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Financial planning for old age, illness: 7 ways to take charge of healthcare now

The familiar bell rang. It was my mother-in-law pressing the button to summon help from her bedroom. As I entered her room, she was somewhat stoic and upset, even as she asked for a drink of ice cold water. She would do anything to fight the metallic taste in her tongue. That was eight years ago, when she was terminally ill. She had made it a habit to ring that bell approximately once in 30 minutes, and no one but me could respond. Prolonged illness and the fear of death changes people in ways many of us do not fathom. As a caregiver, I have seen perfectly reasonable and loving people turn very demanding, bordering on the unreasonable. My mother would speak glowingly about my services to her visitors, even while making many demands on me otherwise. Both these women were gentle, kind, generous and loving, until their illness took them to the doors of death.

My mother-in-law had an interesting insight. We were discussing the much publicised case of nurse Aruna Shanbagh who was then lying in a vegetative state, cared for by the nurses at the hospital where she had worked. The nurses felt like Gods, my mother-in-law said, because they were demonstrating selflessness by caring for Aruna. But did anyone think about how Aruna felt? Would she have wanted all this fuss given her condition? Wouldn’t she have liked the ordeal to end? The lack of purpose robs the joy of living. If one’s life is reduced to dependence on others for the simplest tasks, there is a deep loss of self respect. That despair also manifests as anger, selfishness, harsh words, or sheer indifference.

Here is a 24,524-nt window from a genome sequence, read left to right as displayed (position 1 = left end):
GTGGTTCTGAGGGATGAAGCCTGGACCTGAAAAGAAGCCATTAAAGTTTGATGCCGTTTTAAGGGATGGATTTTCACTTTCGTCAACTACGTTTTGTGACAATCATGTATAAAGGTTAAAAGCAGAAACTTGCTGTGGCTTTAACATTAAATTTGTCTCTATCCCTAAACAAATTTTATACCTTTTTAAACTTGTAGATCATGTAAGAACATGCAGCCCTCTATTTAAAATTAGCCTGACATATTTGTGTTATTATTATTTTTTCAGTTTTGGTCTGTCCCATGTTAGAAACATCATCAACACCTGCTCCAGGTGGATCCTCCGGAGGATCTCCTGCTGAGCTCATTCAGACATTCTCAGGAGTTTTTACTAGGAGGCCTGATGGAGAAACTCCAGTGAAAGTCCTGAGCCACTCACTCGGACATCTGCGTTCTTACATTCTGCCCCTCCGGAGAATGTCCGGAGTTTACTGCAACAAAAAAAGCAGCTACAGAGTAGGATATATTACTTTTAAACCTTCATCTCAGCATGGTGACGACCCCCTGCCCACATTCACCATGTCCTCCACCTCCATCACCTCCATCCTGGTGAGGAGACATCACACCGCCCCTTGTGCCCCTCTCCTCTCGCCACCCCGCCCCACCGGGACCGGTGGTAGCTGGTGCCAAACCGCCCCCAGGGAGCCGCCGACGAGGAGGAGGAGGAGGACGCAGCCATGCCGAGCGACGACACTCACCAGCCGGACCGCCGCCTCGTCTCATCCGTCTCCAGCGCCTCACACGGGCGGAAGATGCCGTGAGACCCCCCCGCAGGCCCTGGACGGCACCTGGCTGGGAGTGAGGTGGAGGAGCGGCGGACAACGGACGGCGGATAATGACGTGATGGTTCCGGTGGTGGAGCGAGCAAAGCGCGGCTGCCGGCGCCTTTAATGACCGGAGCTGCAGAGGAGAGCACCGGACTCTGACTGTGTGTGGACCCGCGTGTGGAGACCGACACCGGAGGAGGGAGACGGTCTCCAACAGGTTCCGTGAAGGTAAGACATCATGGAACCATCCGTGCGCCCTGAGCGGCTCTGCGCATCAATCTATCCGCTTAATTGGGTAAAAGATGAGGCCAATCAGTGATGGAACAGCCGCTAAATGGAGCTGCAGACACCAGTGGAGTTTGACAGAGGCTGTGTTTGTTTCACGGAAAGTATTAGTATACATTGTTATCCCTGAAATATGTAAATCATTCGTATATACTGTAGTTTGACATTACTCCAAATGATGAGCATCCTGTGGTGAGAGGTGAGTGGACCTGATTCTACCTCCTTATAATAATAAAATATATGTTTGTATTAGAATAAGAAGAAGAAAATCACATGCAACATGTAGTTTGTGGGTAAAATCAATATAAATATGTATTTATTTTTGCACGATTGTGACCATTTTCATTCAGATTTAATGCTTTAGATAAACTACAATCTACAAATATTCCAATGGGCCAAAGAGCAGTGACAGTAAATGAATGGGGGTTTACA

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Not everyone can exercise patience and exhibit gratitude when there is such a severe lack of control on one’s life and its basic functions. How can we even prepare? How can we deal with our age, infirmities, illnesses and the inevitable end? How can we try to make it better for ourselves and for others who care for us? First, as my dear friend Jo reminded me several times, take charge of what you can. Begin today. You are responsible for your limbs. Use them or lose them. Be determined to live healthy, and take care of what you can. Keep fit and flexible, and be determined to remain as independent as you can. Allocate a portion of your current income to your health and well being. Invest in yourself. Without the commitment of time and money, your personal goals will remain on paper.

Second, don’t keep a complicated financial life. You don’t want to lose control of your health and spend your last days worrying whether you told your children about the plot of land in the native village; the unpaid loan to a dear friend; or the unclaimed bond that matured last year. Keep your affairs simple, well listed and operational. Make it easy for others to use your money for your health needs if the need arises. Make it easy to delegate and hand over.

Third, consider the merits of a paid caregiver. Instead of allocating large amounts of money for complex healthcare, unutilised assets, or…

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